One, an Afghan who has been in the U.S. for 36 years. He fled Kabul when he was young. Went to places like Germany and Italy, then finally settled in the U.S. “There is no Kabulians in Kabul now”, he said. All jobs are taken over by Iranians and Pakistanis. “Because the lives of people in Kabul were torn apart by war and they could not get education. When you don’t have education, you do bad, stupid things”. You can see the sadness in his eyes. When we spoke of food, he spoke proudly of Afghan cuisine. “You must try our bread, you’ll love it”, he said.
Evening. Another cabbie. Old and jovial. “I’ve served 22 years in Vietnam. I was in the air force.” But don’t ask him about flying the planes yet, because he was a cook. The conversation moves to politics and he talks fondly of Trump. “He will save the economy and he will deal with the terrorists. They come in normal attire, you know. When we were in Nam, it happened the same way. The congs came disguised as civilians”.
Two sides. Two lives. Stories of survival and resilience, power and fear.
I think the case for a uniform civil code is valid. The only thing that worries me about it is that it is now put forth by BJP, whose leaders and their parent organizations have majoritarian and sectarian agenda to their politics. However, that is no reason to oppose it vehemently.
USC with regards to core practices of societal life like marriage and inheritance etc would be beneficial to people, especially to women and those who want less interference of clergy and community leaders in their lives. But it cannot happen overnight because it involves questioning so many religious, tribal and community practices across different religions.
Many of the sanghis and minorities seem to think that it affects certain practices of minority religions alone. But these practices are prevalent among many tribes, sects and communities among the majority religion as well. Which could be why the RSS’s Golwalker was one of the early opponents of USC. Which leads to the question why BJP, the Golwalkerish political offshoot, is proposing it now and that is the question concerning a large section of the minority as well.
But that is also the reason why minorities should actively engage in discussions about USC and take it forward to ensure that it doesn’t tread on the BJP/Sangh politics. This should be seen as an opportunity, if the minority concern is not to protect their dogmatic religious interests but the Sanghi agenda.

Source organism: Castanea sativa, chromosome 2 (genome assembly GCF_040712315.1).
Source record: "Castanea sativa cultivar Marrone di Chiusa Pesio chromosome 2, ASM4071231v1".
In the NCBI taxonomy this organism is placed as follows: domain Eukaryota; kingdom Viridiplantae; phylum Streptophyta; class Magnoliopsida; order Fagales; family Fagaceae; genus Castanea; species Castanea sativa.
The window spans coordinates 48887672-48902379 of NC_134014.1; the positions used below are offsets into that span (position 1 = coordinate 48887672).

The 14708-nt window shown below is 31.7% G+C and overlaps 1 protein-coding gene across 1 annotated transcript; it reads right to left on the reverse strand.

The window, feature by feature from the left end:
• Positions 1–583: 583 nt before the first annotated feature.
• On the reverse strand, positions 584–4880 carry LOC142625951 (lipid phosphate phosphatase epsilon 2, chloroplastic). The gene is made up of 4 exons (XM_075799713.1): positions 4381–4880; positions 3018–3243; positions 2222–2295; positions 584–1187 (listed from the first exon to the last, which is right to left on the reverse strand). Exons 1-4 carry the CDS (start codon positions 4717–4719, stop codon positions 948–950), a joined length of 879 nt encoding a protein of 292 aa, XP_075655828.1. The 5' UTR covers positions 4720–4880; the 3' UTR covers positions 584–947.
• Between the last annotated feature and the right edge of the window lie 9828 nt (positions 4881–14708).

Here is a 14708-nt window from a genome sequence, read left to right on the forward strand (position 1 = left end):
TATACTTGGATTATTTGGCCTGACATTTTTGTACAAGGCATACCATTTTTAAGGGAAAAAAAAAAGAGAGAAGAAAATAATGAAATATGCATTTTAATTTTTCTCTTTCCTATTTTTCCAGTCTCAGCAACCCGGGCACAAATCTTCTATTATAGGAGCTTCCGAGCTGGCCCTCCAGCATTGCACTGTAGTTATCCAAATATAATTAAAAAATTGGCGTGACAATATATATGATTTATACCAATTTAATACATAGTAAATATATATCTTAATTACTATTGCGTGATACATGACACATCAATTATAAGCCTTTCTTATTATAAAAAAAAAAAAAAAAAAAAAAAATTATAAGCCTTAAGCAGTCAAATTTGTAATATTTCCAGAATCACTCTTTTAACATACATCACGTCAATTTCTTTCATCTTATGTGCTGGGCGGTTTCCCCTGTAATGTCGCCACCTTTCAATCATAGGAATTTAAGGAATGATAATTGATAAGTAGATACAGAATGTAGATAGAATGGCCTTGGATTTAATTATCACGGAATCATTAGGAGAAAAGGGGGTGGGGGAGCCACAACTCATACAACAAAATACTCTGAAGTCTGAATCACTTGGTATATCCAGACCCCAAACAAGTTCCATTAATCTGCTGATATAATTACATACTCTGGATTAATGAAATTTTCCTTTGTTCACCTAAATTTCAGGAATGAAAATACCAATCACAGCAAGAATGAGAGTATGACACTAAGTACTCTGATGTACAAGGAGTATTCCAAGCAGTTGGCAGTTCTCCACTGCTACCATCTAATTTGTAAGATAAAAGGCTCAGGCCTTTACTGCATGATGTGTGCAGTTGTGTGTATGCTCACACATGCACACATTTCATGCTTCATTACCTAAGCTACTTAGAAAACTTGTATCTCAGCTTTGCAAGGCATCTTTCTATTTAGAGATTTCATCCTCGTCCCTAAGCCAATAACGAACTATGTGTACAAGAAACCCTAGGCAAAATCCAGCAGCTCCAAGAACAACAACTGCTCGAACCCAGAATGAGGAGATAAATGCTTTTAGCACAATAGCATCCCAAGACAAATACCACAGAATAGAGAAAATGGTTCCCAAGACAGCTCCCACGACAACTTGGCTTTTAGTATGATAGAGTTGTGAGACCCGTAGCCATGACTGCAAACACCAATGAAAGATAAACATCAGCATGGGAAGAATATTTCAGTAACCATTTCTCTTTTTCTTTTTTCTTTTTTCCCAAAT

I support the uniform civil code unless convinced otherwise. And I think the process of implementing it should involve taking cues from similar laws in other, progressive countries and also gain the faith of community/political leadership and alleviate the doubts of common man before passing it as law. But it shouldn’t take forever to do that.
“The Revenant” takes us back to the ‘olden’ days of Hollywood film making and tells us that movies can still be made outside the green screen studios. And that definitely is a plus, for a generation of computer-savvy movie goers aren’t much thrilled or convinced of stories told by the ‘gruesome’ visual effects these days. Lubezki’s camera would captivate you so much because it reminds you of the wide angles or close-ups that you have seen in movies about the wild west or native Americans (I also hear that he has used the natural lights, so that makes the cinematography here a lot interesting). Some of the shots are so Terrence Malick-ish and I’m talking about Malick movies before Lubezki started associating with him. At times, the movie has it loose on the conviction part – particularly on the scene where Glass could not move a finger when his son was being killed yet manages to drag himself out of his grave thereafter. The film in spirit too is a mixture of ‘Dances with Wolves’ meets ‘The Last of the Mohicans’ in a Terrence Malick movie scripted by Quentin Tarantino.
But that is not to discourage you from watching the movie. In fact, it is a must-watch and you should go to a theater where the widest screen and good sound are available to watch this movie (people of Trivandrum, do not miss this in Audi 1 of Ariesplex Cinemas). Because even with the advanced visual and sound technologies available these days, movies of this genre and visual quality are seldom made. DiCaprio’s performance does not come close to what he did with Wolf of Wall Street but is sure to gain the Academy members’ attention (who doesn’t like tragedy on-screen?). And I’m sure Lubezki would walk away with a golden man in his hand. I read that the crew had to go through a lot of pain while shooting and you can see that on screen.
I was unaware of what is called Mongolian throat singing until I chanced upon it through a friend’s Facebook post. I didn’t really think the style was nice but was captivated by the instruments used, particularly a two-string instrument that is played like the Chinese violin. Then a friend gave me some links to check out and I saw this video of a Mongolian throat singing band called Huun-Huur-Tu and I was blown away! You could hear a harmony, about two layers of vocals at work minimum at the same time, when they do this throat-singing. And that is amazing.